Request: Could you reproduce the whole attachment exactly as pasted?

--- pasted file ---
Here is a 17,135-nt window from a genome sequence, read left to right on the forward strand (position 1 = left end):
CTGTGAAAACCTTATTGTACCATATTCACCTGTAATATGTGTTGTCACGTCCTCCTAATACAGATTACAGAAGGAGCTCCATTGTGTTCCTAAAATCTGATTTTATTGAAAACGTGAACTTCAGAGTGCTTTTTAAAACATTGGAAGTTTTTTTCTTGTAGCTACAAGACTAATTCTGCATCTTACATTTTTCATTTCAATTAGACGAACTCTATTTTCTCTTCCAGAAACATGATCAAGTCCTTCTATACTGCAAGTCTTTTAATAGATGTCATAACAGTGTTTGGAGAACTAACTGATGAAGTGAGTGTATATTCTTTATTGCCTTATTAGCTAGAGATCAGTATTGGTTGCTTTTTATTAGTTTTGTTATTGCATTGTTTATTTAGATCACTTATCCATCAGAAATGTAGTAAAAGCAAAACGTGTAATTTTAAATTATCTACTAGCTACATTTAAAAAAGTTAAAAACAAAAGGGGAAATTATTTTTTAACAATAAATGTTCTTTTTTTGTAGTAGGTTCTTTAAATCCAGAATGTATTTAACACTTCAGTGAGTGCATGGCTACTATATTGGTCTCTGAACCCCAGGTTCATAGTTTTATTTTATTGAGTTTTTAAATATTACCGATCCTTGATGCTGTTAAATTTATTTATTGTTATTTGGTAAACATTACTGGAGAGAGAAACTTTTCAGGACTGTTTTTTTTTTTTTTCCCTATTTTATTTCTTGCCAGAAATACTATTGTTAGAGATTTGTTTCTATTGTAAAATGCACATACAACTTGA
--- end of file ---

Here is a 17,135-nt window from a genome sequence, read left to right on the forward strand (position 1 = left end):
CTGTGAAAACCTTATTGTACCATATTCACCTGTAATATGTGTTGTCACGTCCTCCTAATACAGATTACAGAAGGAGCTCCATTGTGTTCCTAAAATCTGATTTTATTGAAAACGTGAACTTCAGAGTGCTTTTTAAAACATTGGAAGTTTTTTTCTTGTAGCTACAAGACTAATTCTGCATCTTACATTTTTCATTTCAATTAGACGAACTCTATTTTCTCTTCCAGAAACATGATCAAGTCCTTCTATACTGCAAGTCTTTTAATAGATGTCATAACAGTGTTTGGAGAACTAACTGATGAAGTGAGTGTATATTCTTTATTGCCTTATTAGCTAGAGATCAGTATTGGTTGCTTTTTATTAGTTTTGTTATTGCATTGTTTATTTAGATCACTTATCCATCAGAAATGTAGTAAAAGCAAAACGTGTAATTTTAAATTATCTACTAGCTACATTTAAAAAAGTTAAAAACAAAAGGGGAAATTATTTTTTAACAATAAATGTTCTTTTTTTGTAGTAGGTTCTTTAAATCCAGAATGTATTTAACACTTCAGTGAGTGCATGGCTACTATATTGGTCTCTGAACCCCAGGTTCATAGTTTTATTTTATTGAGTTTTTAAATATTACCGATCCTTGATGCTGTTAAATTTATTTATTGTTATTTGGTAAACATTACTGGAGAGAGAAACTTTTCAGGACTGTTTTTTTTTTTTTTCCCTATTTTATTTCTTGCCAGAAATACTATTGTTAGAGATTTGTTTCTATTGTAAAATGCACATACAACTTGA